The beloved Dr. Gene Tong was dragged through the roughest street in Los Angeles, an angry mob calling for his quick death by hanging. Dr. Tong fervently bargained for his life, begging his predominately White captors to take his money or his diamond ring, desperately hoping they’d spare him of a gruesome fate in exchange for monetary gains. Instead of immunity, he received a bullet to the face, his frantic pleas silenced as blood gurgled from the wound in his mouth.
Moments later, he, along with at least 17 other Chinese men and boys, were hung from a makeshift gallows, a finger severed from his left hand. The ring, like his life, had been taken by a mob of approximately 500 men who shared one common sentiment: their frenzied hatred for the Chinese.
Unfortunately for the broken Chinese families and businesses, they were unable to bring their attackers to justice — a law preventing a person of Chinese descent to testify against a White person was established years prior. As such, only eight of the 500 men were ever convicted for their actions during the Chinese Massacre on the night of October 24, 1871, their sentences ultimately overturned due to some legal finagling.
Although the gory event was so shocking that it bumped the Chicago Fire off front page news, so notorious that it horrified readers worldwide, and so condemned that it it was once labeled the biggest mass lynching in U.S. history, the massacre has been all but forgotten, passed over in history lessons and largely omitted from books of both fact and historical non-fiction alike. Even the site of the massacre, once called the Calle de los Negros — Negro Alley — has simply vanished, a parking lot now in its stead.
How could a massacre, touted as one of the bloodiest acts of violence in Los Angeles, be swept under the rug so efficiently?
The answer is as complicated as it is dark and sheds light on the delicate web of old Los Angeles, woven from the various ethnic groups that developed the once tiny settlement into the megalopolis that it is today.
Anti-Chinese sentiments are nothing new — from the moment they set foot on California’s shores, the Chinese were already distrusted by their Anglo counterparts. Still, they were allowed to settle in the region, as cheap labor was needed to build the burgeoning state’s cities, businesses, and, of course, the Transcontinental Railroad. Even though they were hired by the elite Whites to do grunt work, the Chinese thrived. They set up businesses, established networks, and eventually developed into powerful family factions that were known for wealth and “relative immorality”.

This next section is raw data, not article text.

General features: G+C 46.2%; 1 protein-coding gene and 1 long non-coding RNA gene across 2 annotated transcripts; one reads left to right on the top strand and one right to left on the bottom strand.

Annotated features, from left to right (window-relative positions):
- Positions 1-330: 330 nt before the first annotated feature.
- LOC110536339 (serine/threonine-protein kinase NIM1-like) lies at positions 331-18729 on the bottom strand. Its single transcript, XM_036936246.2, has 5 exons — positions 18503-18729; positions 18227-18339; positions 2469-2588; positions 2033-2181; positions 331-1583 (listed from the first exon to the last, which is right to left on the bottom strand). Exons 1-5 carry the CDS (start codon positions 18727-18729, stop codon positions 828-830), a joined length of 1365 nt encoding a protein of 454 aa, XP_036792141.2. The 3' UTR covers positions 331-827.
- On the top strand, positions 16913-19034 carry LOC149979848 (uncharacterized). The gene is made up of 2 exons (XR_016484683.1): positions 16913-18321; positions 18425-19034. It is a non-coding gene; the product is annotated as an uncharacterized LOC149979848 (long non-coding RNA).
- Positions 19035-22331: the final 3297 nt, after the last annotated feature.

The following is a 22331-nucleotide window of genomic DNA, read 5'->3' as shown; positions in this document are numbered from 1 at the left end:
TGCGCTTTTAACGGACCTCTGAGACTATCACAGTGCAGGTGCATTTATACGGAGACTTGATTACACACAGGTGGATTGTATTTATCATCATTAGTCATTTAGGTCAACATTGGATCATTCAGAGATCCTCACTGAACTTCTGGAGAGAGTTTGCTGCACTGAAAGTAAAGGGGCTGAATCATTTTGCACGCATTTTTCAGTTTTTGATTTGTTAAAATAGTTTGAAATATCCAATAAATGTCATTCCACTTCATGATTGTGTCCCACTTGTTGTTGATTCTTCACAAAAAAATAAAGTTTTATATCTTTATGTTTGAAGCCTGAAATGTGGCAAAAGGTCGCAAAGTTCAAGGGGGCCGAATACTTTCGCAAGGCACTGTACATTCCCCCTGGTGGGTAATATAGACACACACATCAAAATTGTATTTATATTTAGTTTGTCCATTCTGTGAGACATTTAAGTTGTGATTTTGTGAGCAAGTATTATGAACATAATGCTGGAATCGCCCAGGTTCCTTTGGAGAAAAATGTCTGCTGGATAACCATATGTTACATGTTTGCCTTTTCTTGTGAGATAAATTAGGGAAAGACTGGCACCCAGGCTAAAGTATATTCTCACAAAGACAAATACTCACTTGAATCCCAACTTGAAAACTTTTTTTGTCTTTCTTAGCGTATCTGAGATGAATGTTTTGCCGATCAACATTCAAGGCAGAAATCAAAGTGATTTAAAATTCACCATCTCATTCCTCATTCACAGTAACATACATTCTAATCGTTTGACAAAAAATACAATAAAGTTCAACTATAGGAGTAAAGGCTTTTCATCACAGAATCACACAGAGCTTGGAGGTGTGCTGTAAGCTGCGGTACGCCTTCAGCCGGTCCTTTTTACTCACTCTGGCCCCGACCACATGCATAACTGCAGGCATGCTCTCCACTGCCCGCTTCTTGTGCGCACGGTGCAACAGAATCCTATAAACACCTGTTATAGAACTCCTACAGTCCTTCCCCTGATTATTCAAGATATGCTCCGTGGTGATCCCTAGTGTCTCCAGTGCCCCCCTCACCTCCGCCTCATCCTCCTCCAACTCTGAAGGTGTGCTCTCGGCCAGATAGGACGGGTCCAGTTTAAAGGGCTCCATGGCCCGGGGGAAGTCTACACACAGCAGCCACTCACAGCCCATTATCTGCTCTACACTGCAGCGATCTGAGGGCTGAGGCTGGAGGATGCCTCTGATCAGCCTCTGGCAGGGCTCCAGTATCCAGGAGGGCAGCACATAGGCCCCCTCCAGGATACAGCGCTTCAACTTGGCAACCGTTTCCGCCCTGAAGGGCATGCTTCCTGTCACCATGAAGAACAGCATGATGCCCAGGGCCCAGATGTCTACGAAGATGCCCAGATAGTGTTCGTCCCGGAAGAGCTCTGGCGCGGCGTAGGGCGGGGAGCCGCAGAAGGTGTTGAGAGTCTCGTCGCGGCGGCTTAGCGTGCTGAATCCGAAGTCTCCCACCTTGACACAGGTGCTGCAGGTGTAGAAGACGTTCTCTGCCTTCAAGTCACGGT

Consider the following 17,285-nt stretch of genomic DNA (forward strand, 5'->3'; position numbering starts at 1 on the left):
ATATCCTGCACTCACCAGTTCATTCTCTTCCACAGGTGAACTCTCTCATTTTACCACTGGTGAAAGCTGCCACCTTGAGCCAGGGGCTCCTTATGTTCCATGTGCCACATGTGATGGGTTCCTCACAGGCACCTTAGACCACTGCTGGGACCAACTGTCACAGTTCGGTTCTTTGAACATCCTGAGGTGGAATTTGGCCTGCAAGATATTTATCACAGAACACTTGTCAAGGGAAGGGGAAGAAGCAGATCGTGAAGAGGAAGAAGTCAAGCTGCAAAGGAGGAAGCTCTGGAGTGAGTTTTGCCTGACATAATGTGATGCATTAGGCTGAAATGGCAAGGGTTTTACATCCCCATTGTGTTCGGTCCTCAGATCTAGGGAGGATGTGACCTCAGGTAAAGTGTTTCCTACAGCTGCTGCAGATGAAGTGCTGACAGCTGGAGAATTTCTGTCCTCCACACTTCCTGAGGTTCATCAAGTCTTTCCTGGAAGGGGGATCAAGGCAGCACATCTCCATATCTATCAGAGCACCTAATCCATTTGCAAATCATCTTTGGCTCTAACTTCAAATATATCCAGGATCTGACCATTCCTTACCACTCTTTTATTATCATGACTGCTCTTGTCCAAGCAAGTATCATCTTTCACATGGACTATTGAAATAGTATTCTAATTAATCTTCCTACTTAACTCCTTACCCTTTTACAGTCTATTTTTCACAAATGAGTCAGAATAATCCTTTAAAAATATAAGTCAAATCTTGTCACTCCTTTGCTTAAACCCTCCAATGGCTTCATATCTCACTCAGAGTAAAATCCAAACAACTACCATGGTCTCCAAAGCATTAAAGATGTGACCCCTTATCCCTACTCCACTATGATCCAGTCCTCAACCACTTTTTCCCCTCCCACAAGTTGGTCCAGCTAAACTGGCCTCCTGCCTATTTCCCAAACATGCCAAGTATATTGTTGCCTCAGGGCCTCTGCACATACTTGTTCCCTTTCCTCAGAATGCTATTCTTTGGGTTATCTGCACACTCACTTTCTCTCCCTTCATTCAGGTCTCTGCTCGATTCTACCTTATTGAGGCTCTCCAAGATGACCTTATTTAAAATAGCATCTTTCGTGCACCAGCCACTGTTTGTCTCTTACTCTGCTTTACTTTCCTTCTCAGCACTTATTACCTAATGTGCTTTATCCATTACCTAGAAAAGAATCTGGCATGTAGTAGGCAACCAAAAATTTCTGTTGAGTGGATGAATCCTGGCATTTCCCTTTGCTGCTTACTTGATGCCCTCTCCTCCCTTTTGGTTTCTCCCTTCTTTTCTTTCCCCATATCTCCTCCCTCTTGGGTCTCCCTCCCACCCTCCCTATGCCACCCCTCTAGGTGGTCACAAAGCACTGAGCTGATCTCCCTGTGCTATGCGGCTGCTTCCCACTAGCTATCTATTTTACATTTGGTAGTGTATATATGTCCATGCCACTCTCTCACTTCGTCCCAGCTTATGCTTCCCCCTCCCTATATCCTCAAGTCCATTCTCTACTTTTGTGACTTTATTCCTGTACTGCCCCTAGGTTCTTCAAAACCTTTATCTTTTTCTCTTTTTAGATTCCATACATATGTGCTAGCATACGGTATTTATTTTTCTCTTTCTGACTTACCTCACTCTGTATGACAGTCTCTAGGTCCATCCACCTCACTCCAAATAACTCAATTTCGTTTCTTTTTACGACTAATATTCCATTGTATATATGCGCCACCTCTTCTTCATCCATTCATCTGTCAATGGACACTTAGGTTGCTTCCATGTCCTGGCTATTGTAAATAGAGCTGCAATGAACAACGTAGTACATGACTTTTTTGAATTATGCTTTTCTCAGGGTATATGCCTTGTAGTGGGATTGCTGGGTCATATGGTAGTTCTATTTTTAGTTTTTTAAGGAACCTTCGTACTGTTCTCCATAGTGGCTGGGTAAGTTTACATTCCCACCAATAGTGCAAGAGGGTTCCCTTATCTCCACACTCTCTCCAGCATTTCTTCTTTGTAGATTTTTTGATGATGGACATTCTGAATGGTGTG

Never was this more true than in the small, dusty city of Los Angeles; by 1871, only a few sleepy streets existed, one of the oldest being the Calle de los Negros. Named for the dark-skinned Spaniards who once owned it, the alley had been converted into one of the most dangerous places in the United States. Brothels, gambling houses, and saloons dotted the alleyway, attracting some of the most notorious men of the region, like Crooked Nose Smith, Jack Powers, and Cherokee Bob. In a little over a year, the street was coated with the blood of 44 people — the highest murder rate ever recorded in U.S. history — slain by the villainous scoundrels who frequented the alley.
It was this perilous street that the majority of the Chinese in Los Angeles called home.
Years of hard work and perseverance had paid off for the Chinese immigrants, who, despite the unfair hand they’d been dealt in Los Angeles, were able to cultivate their family businesses into massive companies. The two most powerful organizations, led by Sam Yuen and Yo Hing, went from long-time rivals to bitter enemies when Hing’s company kidnapped Yut Ho, a beautiful woman who was married to one of Yuen’s men. In an attempt to rescue her, Yuen hired several Tong warriors from San Francisco, one of whom was Ho’s brother, An Choy.
On October 23, 1871, Choy spotted Hing in Negro Alley and opened fire. Hing escaped with his life and, due to his influence over local law enforcement, had Choy arrested with a bail set to $2,000 — nearly $40,000 when adjusted for inflation. Yuen promptly posted bail, which flabbergasted Hing’s attorneys. How could a Chinese man, in a system stacked against him, possibly have so much money? But it was true; officials followed Yuen to his home, wherein they found a trunk with enough cash for Choy’s bail…and much, much more.